Talk to any expat living in China and there will be a shortlist of a half-dozen or so tics and mannerisms of the Chinese that will make them see red to varying degrees. Although at first seemingly disparate I believe that they all have the same basic roots which perhaps go a little to explaining China today. So what is it that the Chinese do that grates so much? They spit. Everywhere. Not a minute will go by in a busy city when you will not hear a loud expectoration. It is so conspicuous that it was the first thing I wrote about when I arrived in the country over six years ago. Things are just as bad now as they were back then. Alongside the spitting are the gratuitous and wilful dropping of litter and widespread smoking everywhere, even where there are obvious no smoking signs. They are loud - shouting at each other from across the room even when it would be so easy to move closer. They drive recklessly, endangering not only themselves but other road users and pedestrians and any rules of the road are blithely ignored. And then there is the constant pushing and shoving to get ahead, in queues, on the road, in shops. For someone of a nervous disposition, or who values their peace and quiet, then China is not the place for them.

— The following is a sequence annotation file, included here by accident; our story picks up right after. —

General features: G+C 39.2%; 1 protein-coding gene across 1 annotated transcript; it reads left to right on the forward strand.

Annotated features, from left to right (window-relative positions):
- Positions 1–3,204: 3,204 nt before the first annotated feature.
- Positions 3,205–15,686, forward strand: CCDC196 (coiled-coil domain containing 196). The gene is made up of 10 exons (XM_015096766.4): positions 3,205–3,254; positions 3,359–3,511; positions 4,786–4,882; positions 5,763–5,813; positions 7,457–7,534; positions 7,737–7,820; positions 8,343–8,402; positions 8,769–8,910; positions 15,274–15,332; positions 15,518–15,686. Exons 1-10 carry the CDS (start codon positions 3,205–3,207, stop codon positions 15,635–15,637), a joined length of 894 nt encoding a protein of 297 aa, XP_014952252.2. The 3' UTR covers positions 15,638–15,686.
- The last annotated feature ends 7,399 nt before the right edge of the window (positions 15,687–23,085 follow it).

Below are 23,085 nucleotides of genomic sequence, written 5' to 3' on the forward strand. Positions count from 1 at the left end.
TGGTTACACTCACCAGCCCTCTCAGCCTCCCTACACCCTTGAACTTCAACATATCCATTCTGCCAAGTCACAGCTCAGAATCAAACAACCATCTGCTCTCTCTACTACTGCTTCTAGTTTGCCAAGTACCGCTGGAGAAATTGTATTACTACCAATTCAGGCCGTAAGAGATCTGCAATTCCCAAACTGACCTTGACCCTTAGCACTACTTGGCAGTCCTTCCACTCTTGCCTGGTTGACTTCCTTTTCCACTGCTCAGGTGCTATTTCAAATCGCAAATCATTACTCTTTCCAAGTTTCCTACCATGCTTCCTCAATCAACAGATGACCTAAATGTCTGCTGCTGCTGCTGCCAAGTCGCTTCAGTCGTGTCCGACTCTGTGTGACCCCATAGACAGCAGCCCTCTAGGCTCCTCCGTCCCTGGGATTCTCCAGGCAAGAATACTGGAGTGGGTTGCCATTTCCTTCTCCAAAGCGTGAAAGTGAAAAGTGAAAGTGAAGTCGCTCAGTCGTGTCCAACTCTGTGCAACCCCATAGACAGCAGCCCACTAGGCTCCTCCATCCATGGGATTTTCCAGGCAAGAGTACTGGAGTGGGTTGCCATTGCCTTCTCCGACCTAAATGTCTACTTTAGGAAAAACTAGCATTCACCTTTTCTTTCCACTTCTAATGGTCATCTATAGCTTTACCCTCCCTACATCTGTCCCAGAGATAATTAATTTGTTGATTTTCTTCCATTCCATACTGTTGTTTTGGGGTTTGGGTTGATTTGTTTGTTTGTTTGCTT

Throughout China in its myriad national parks and historic tourist sites there are innumerable signs exhorting people to behave properly and with decorum. I can't say it's having much effect.